This understanding of Brexit as daily political tactics or as merely symbolic is heading – fast – towards a brick wall as the endgame nears (see Kirsty Hughes of SCER’s excellent summary of this). All that we have seen this week is another attempt to delay the point at which the process explodes into crisis. That crisis is inevitable – even though the precise trigger and the ultimate outcome are unpredictable – because the government still, after all these months, refuses to get real about what Brexit means.

It will matter a lot, though, what the trigger is. If it comes from the EU, perhaps in the June Council meeting, refusing to accept the latest incoherent plan then the Ultras will certainly use that to advance their (preferred) no deal walkout, with the public probably seeing it as the EU’s fault. That may be why the EU haven’t immediately dismissed it out of hand. If it comes from one or other flank of the Tory Party then the government is likely to fall, with the public probably seeing it as the Tories’ fault. It’s the prospect of the latter outcome which presumably explains both why key Commons votes are being delayed and why this latest customs non-proposal is being floated to try to avoid a showdown with either wing.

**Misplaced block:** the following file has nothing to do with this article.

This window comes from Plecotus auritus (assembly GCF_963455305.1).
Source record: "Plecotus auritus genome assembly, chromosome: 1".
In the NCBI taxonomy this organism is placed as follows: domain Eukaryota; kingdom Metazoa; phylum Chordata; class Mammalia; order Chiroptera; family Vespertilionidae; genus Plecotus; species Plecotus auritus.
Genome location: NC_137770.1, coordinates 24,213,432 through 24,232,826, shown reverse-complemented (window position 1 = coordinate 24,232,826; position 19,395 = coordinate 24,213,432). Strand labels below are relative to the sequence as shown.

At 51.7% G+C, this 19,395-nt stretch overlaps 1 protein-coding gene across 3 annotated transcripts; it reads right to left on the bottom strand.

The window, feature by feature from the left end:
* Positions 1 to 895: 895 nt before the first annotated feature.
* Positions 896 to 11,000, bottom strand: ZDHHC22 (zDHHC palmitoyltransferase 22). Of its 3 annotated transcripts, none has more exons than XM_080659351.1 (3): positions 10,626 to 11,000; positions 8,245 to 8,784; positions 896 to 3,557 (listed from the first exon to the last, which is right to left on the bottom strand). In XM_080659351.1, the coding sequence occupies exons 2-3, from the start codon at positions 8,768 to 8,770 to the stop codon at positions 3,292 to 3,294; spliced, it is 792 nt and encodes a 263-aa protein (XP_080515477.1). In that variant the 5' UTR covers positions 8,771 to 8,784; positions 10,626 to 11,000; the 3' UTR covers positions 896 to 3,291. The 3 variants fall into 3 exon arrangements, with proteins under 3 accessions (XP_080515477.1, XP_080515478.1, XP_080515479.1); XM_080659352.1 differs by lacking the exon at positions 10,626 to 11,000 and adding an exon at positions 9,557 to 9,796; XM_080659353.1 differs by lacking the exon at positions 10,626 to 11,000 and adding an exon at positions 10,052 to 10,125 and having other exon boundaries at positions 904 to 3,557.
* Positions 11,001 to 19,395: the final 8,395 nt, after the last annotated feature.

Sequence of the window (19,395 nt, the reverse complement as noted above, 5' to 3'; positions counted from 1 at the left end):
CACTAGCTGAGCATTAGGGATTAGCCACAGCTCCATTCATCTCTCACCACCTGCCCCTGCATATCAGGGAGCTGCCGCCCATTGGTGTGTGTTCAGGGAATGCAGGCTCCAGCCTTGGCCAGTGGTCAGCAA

In effect, the government are playing a game of chicken with three trains – the EU, and the two wings of the Tory Party – or, more accurately, they are forcing our entire country to play such a game. Those trains are now hurtling at high speed towards us, and it hard to see how we can avoid being hit by one or more of them, possibly simultaneously.

It need hardly be said that nothing remotely like this was what voters were told Brexit would mean.🔷




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(This piece was originally published on The Brexit Blog.)


(Cover: Unsplash/Aron Visuals.)


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Professor of Organization Studies at Royal Holloway, University of London, and previously a professor at Cambridge University and Warwick University.